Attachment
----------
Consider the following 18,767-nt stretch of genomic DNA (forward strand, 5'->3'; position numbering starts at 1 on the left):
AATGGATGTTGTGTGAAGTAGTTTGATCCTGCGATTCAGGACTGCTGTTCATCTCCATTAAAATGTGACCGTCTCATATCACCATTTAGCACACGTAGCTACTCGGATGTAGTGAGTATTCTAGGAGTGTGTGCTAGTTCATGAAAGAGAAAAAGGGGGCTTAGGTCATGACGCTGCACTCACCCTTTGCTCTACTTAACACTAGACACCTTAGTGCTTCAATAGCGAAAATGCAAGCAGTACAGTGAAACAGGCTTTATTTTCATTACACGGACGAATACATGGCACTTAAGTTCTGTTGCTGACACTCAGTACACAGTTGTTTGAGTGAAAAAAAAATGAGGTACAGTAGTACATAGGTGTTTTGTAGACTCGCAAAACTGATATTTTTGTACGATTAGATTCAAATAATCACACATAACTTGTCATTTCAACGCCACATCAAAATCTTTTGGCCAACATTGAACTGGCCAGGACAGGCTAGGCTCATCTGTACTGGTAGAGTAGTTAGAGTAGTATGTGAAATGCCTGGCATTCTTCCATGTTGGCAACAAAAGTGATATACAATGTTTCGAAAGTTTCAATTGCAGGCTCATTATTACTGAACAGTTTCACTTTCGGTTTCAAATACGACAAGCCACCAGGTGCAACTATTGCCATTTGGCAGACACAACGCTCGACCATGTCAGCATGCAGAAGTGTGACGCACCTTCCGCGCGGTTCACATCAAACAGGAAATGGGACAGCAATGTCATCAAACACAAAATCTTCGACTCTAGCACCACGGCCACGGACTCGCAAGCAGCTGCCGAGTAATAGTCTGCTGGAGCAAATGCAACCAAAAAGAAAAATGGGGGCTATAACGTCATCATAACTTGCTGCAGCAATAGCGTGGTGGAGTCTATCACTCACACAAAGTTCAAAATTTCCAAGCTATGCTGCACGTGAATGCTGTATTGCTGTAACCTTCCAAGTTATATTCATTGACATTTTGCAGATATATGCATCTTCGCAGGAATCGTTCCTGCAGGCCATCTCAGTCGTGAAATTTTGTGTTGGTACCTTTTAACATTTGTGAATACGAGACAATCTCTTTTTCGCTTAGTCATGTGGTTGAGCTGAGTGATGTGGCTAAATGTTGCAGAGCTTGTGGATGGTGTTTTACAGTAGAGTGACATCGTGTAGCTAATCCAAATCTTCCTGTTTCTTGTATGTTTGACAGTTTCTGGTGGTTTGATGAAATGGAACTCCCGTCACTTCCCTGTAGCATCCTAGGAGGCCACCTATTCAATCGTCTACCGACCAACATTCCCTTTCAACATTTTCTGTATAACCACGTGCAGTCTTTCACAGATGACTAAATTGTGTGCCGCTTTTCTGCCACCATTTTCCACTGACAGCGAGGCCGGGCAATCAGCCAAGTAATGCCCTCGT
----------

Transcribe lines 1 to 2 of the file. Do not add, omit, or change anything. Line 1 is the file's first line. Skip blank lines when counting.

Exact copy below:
Consider the following 18,767-nt stretch of genomic DNA (forward strand, 5'->3'; position numbering starts at 1 on the left):
AATGGATGTTGTGTGAAGTAGTTTGATCCTGCGATTCAGGACTGCTGTTCATCTCCATTAAAATGTGACCGTCTCATATCACCATTTAGCACACGTAGCTACTCGGATGTAGTGAGTATTCTAGGAGTGTGTGCTAGTTCATGAAAGAGAAAAAGGGGGCTTAGGTCATGACGCTGCACTCACCCTTTGCTCTACTTAACACTAGACACCTTAGTGCTTCAATAGCGAAAATGCAAGCAGTACAGTGAAACAGGCTTTATTTTCATTACACGGACGAATACATGGCACTTAAGTTCTGTTGCTGACACTCAGTACACAGTTGTTTGAGTGAAAAAAAAATGAGGTACAGTAGTACATAGGTGTTTTGTAGACTCGCAAAACTGATATTTTTGTACGATTAGATTCAAATAATCACACATAACTTGTCATTTCAACGCCACATCAAAATCTTTTGGCCAACATTGAACTGGCCAGGACAGGCTAGGCTCATCTGTACTGGTAGAGTAGTTAGAGTAGTATGTGAAATGCCTGGCATTCTTCCATGTTGGCAACAAAAGTGATATACAATGTTTCGAAAGTTTCAATTGCAGGCTCATTATTACTGAACAGTTTCACTTTCGGTTTCAAATACGACAAGCCACCAGGTGCAACTATTGCCATTTGGCAGACACAACGCTCGACCATGTCAGCATGCAGAAGTGTGACGCACCTTCCGCGCGGTTCACATCAAACAGGAAATGGGACAGCAATGTCATCAAACACAAAATCTTCGACTCTAGCACCACGGCCACGGACTCGCAAGCAGCTGCCGAGTAATAGTCTGCTGGAGCAAATGCAACCAAAAAGAAAAATGGGGGCTATAACGTCATCATAACTTGCTGCAGCAATAGCGTGGTGGAGTCTATCACTCACACAAAGTTCAAAATTTCCAAGCTATGCTGCACGTGAATGCTGTATTGCTGTAACCTTCCAAGTTATATTCATTGACATTTTGCAGATATATGCATCTTCGCAGGAATCGTTCCTGCAGGCCATCTCAGTCGTGAAATTTTGTGTTGGTACCTTTTAACATTTGTGAATACGAGACAATCTCTTTTTCGCTTAGTCATGTGGTTGAGCTGAGTGATGTGGCTAAATGTTGCAGAGCTTGTGGATGGTGTTTTACAGTAGAGTGACATCGTGTAGCTAATCCAAATCTTCCTGTTTCTTGTATGTTTGACAGTTTCTGGTGGTTTGATGAAATGGAACTCCCGTCACTTCCCTGTAGCATCCTAGGAGGCCACCTATTCAATCGTCTACCGACCAACATTCCCTTTCAACATTTTCTGTATAACCACGTGCAGTCTTTCACAGATGACTAAATTGTGTGCCGCTTTTCTGCCACCATTTTCCACTGACAGCGAGGCCGGGCAATCAGCCAAGTAATGCCCTCGT